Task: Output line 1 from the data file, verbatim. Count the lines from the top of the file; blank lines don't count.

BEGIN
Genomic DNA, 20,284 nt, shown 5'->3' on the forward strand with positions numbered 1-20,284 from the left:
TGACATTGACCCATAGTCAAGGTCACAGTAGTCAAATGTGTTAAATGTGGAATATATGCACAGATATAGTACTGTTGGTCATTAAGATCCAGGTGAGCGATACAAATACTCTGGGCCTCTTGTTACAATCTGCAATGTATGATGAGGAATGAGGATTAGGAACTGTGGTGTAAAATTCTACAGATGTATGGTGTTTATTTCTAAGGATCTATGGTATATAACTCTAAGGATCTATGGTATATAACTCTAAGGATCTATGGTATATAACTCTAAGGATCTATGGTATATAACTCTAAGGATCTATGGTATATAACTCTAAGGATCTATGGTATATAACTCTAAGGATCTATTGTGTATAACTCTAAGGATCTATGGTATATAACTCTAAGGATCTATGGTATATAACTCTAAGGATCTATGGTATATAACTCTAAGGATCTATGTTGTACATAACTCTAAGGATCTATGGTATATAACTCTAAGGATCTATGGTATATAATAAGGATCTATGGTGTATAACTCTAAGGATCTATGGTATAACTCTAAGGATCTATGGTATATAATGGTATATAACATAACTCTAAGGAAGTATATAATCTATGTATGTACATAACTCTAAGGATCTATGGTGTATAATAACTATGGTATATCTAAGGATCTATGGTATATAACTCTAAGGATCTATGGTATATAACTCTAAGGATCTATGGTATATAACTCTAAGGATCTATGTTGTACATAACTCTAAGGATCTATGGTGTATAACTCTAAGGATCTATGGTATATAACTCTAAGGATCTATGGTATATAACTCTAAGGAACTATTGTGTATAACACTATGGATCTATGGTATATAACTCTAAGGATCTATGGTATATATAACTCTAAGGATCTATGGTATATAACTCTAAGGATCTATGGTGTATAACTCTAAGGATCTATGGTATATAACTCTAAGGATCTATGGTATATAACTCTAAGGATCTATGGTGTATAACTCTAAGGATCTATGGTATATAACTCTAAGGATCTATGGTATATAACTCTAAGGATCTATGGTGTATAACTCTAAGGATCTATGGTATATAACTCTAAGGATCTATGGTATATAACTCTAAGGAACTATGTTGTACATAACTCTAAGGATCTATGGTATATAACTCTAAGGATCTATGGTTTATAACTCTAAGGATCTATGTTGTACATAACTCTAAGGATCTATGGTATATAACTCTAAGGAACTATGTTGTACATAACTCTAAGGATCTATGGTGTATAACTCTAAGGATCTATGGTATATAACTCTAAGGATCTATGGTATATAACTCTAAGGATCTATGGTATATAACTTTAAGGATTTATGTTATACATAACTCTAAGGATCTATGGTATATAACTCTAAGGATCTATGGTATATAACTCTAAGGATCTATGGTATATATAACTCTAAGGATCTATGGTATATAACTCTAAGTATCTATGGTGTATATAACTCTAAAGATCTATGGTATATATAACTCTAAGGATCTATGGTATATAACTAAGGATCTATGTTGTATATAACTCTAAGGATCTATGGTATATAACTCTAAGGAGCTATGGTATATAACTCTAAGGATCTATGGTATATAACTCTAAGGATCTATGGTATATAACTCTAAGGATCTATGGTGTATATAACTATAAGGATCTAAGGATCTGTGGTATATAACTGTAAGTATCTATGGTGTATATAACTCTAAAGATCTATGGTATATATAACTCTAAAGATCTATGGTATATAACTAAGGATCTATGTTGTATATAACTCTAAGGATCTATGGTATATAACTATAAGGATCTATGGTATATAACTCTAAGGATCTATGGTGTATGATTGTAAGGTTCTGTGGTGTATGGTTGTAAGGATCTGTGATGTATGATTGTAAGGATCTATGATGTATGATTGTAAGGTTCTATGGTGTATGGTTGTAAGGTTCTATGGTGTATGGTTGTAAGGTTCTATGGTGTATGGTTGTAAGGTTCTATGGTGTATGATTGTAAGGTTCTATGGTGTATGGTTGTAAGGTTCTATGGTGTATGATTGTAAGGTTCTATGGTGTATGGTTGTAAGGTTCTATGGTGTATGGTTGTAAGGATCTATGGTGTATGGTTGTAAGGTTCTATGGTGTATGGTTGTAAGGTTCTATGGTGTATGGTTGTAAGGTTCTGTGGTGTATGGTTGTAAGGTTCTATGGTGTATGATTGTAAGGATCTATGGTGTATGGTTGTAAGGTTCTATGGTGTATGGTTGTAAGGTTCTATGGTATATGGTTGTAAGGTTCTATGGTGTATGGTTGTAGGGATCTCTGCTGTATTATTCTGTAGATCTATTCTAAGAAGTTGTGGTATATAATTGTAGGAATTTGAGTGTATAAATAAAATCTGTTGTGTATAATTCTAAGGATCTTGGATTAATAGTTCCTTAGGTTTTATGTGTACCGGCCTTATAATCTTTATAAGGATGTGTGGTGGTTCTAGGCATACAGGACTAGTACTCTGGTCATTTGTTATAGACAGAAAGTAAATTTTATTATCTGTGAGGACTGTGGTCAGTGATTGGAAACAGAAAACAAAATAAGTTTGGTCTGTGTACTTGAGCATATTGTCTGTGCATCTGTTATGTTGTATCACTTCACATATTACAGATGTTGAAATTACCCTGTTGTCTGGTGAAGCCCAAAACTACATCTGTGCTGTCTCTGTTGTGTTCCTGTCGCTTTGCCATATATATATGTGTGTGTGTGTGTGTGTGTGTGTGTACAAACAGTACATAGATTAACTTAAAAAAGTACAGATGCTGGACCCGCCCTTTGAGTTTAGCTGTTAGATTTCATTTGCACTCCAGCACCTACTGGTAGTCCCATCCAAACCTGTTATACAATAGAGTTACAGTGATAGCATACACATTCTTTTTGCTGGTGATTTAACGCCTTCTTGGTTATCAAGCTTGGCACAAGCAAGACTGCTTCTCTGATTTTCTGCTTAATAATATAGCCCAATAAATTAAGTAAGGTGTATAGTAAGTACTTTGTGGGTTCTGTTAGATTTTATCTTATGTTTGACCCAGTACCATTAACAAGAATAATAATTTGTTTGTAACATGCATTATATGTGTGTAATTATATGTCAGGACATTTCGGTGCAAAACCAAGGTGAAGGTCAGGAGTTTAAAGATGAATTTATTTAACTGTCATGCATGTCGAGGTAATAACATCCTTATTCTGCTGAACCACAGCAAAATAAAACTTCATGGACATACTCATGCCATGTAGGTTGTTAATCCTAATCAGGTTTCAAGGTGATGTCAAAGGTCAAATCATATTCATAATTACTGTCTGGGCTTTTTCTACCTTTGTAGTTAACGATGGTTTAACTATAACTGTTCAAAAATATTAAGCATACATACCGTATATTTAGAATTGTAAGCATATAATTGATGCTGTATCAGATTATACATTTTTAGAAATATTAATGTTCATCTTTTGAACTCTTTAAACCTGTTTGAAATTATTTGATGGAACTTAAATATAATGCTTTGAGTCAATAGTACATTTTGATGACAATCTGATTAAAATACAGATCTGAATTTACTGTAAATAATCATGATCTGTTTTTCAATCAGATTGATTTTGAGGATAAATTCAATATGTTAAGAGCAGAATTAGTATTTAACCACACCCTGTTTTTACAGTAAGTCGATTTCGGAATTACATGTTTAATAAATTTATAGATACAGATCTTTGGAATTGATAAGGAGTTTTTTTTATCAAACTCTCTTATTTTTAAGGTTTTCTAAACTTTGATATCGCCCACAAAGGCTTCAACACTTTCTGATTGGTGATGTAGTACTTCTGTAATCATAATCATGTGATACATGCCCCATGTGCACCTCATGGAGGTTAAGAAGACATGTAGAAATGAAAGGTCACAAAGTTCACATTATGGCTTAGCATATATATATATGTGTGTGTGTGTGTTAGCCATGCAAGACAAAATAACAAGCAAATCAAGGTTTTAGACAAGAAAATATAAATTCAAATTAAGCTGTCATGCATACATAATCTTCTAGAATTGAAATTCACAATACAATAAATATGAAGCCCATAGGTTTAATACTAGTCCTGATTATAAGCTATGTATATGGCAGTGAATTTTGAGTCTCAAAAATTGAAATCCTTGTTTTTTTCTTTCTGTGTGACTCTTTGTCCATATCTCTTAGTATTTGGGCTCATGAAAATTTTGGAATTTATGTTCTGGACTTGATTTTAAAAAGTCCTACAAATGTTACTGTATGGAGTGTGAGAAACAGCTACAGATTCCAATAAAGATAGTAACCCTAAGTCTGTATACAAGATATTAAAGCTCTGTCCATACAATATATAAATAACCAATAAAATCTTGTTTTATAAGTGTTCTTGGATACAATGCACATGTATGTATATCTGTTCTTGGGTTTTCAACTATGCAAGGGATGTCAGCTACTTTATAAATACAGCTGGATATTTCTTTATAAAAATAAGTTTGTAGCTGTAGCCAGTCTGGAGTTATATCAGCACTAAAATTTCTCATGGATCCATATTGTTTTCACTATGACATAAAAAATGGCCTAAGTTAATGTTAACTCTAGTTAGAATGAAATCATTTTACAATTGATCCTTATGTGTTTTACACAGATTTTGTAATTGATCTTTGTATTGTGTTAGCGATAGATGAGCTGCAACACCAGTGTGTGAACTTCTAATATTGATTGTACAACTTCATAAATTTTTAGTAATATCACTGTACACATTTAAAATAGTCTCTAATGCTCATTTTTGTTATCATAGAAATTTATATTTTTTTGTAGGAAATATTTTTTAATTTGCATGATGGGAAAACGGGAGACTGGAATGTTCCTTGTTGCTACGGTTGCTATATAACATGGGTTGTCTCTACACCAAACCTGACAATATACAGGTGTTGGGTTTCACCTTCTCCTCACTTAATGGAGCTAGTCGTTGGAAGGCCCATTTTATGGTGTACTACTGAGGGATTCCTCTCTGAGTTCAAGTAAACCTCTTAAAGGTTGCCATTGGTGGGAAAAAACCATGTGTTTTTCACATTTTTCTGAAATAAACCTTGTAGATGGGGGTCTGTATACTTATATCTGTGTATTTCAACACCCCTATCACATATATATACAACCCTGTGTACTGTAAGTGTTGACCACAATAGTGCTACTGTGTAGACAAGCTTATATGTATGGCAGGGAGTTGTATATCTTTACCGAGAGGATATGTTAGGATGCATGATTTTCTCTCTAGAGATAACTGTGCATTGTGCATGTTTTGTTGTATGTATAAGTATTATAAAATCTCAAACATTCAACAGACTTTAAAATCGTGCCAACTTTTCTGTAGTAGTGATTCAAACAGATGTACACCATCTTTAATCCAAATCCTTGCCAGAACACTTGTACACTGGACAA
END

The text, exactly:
Genomic DNA, 20,284 nt, shown 5'->3' on the forward strand with positions numbered 1-20,284 from the left: